My needs are fairly simple when it comes to a tool to edit digital photos. I don’t need all the bells and whistles of an Adobe Photoshop, just something that I can use to crop, resize, or adjust the contrast or colour balance of an image. Very occasionally, I need to to be able to make a cut-out mask of part of an image and paste it into another. For example, in this blog’s header image (which changes with the seasons), you can see our two dogs sitting in front of the house. They are always there, whatever the season, and that’s because their image has been pasted in to each of the seasons’ images.
The features of Microsoft’s Windows Photo Gallery are the sort of thing that I have in mind (although it doesn’t handle masks), but I found out a long time ago that it corrupts image metadata. In particular, it destroys Canon’s Makernotes, which are stored in the Exif metadata of images made using my Canon cameras. Despite reporting this to Microsoft over two years ago, and Microsoft acknowledging that there is a bug, this still hasn’t been fixed. In fact, the same bug is present in Microsoft’s Photos App, built for Windows 8.
For this reason, I only use Windows Photo Gallery to stitch together panoramas – it is very good at that – and don’t use any other of its editing tools. I also don’t use it to modify image metadata, because whenever Photo Gallery writes back metadata into the image file, it will corrupt the Makernotes. For editing and metadata work, I use Photo Supreme. It is excellent for metadata, and the image editor is good enough for my simple tasks. When I need to use masking, then I fire up the ancient, and long since withdrawn, Microsoft Digital Image Pro 10. As an aside, I often wonder why on earth Microsoft dropped this product. It certainly outshines any of their current digital imaging products…
Anyway, I was curious to see whether there was an easy to use photo editor available for the Windows 8 environment. At the moment, there are over 700 Apps listed in the Windows Store under the Photo category.
Admittedly, some of those listed are Desktop Apps, designed to run in the Windows 7 Desktop environment, but the vast majority are built as Modern UI Apps for Windows 8.
Last month, there was a post on Microsoft’s Windows Experience Blog that listed, and recommended, four Modern UI photo editor Apps. These were:
I took a quick look at three of the suggestions (Fotor, Fhotoroom and Perfect365), and they all seem to strip out all metadata from a saved image, Exif and XMP. This is not useful, and completely contrary to the guidance from the Metadata Working Group, of which Microsoft is one of the founding members. As far as I’m concerned, that rules out any of these applications for me.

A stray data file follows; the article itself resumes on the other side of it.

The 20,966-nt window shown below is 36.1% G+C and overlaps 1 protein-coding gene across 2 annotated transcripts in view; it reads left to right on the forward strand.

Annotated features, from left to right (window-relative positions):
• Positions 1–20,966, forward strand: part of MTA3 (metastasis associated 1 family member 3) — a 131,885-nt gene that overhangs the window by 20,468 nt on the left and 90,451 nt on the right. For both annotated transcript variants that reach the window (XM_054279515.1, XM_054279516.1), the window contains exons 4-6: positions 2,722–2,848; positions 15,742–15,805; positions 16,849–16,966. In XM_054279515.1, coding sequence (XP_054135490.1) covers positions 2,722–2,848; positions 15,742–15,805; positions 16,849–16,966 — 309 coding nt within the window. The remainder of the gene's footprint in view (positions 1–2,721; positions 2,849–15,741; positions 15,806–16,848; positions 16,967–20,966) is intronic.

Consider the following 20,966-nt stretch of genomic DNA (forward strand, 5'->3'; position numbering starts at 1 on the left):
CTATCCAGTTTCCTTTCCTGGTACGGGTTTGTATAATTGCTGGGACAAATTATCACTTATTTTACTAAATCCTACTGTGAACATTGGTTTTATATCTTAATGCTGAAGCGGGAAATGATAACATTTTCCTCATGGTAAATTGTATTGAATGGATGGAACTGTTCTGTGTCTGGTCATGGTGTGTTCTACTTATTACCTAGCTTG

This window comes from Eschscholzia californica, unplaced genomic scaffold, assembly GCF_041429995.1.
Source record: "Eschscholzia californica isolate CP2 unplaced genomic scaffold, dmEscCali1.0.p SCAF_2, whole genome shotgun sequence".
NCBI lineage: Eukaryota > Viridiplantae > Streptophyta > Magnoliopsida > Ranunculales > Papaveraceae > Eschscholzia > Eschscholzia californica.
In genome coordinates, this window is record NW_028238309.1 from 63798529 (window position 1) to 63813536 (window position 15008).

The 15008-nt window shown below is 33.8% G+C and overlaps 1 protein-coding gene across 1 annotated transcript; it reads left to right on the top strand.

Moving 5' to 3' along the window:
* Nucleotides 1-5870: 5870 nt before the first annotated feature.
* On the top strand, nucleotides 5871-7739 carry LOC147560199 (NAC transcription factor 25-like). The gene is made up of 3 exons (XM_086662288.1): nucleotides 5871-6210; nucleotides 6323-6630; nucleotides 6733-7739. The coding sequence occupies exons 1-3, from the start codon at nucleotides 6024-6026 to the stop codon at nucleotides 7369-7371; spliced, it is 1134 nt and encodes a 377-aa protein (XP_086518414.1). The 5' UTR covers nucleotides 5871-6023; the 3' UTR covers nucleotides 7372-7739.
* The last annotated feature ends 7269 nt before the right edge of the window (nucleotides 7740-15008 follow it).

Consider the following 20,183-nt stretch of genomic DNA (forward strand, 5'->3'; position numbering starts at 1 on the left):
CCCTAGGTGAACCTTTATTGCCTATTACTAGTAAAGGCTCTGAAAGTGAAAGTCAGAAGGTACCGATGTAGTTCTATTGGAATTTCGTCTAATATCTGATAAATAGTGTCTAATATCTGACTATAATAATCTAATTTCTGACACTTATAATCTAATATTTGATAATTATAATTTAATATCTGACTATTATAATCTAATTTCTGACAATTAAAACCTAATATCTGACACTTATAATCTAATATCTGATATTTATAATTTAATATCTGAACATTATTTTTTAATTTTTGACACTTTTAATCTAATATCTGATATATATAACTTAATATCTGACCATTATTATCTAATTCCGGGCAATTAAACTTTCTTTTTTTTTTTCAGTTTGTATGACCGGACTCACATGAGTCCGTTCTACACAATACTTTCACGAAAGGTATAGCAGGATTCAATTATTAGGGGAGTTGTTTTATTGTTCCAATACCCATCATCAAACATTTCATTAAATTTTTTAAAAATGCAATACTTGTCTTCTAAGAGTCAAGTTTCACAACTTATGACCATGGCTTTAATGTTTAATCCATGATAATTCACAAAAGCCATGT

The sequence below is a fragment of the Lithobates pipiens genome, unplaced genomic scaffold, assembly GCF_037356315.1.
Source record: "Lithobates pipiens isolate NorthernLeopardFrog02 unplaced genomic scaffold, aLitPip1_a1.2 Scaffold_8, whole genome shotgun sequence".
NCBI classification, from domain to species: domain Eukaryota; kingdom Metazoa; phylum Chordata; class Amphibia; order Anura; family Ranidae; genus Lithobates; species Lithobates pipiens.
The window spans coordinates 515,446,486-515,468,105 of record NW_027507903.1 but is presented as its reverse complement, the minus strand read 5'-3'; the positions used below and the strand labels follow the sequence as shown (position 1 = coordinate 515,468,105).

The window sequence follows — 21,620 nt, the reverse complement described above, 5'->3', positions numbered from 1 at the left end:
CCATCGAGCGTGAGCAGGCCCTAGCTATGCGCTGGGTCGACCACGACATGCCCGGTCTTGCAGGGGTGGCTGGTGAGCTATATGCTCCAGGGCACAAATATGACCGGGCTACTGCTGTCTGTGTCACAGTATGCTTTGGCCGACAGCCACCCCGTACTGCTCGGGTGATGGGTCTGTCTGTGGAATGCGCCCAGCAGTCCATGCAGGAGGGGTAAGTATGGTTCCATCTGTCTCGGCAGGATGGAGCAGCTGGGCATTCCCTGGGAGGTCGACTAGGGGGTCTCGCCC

Today, I saw that Adobe has made their Photoshop Express available as a Modern UI App for Windows 8, so I’ve taken a quick look.
Well, on the positive side, it preserves metadata, and doesn’t corrupt it, so that’s a step forward from Microsoft’s efforts. However, it is still very limited in what it can do, and it has at least one irritating quirk all of its own. In this list of capabilities, unless otherwise stated, you can take it that Windows Photo Gallery (WPG) and Photo Supreme (PSU) can match the features listed.
- It can crop and resize the image, with or without ratio guides.
- It can rotate the image in fixed 90 degree increments (PSU can also handle free rotation, with or without cropping).
- It can flip the image (WPG cannot).
- It cannot resize the image resolution (WPG and PSU both can).
- It can adjust (both manually and auto-fix) contrast, exposure and white balance, and apply preset filters.
- It can remove Red Eye (PSU cannot).
- It can heal images (WPG cannot).
- It cannot handle masks and image layers (neither can WPG or PSU).
- It cannot handle RAW images (PSU can, while WPG can only display them)
Interestingly, it looks as though the App is extensible. You can add paid-for filters. So it’s possible that some of the limitations may be overcome in the future.
And what of the irritation?
Well, I don’t know whether the App is saving images at full quality, or whether it is applying compression. As a test, I took an original JPEG image that was 6.82 MB in size, and used the App to save a copy (no changes were made). The resulting copy was 4.08 MB in size. I suspect that some compression has been applied, but I have no way of telling how much, or more importantly, be able to save with no compression. That I do not like in an application.
I also get slightly irritated by the fact that I can only save to one online Cloud storage service: Adobe’s own Revel. Fine, but I want to use my existing (and free) SkyDrive storage, rather than have yet another service to deal with.
So in summary, all I can say is that Adobe’s Photoshop Express has promise, but it is not yet at a stage where I will drop my other digital image editor tools in its favour. Ask me again in a year.
Addendum: I asked on an Adobe forum whether I could stop Photoshop Express from compressing my images. The answer is no, and that’s apparently by design.
Also, I raised the issue of metadata being stripped out by Fotor with their support people. I had a response in which their programmer confirmed that Fotor does not save all of the Exif metadata in edited images. Unfortunately, he also seemed to be completely unaware that there are other types of image metadata besides Exif – and these are equally important to photographers.
This link http://www.photometadata.org/META-101-metadata-types has an easy to understand introduction to image metadata.
As it stands, Fotor is not a suitable tool for any photographer who cares about preservation of image metadata. The same seems to be true for many of the photo Apps currently available.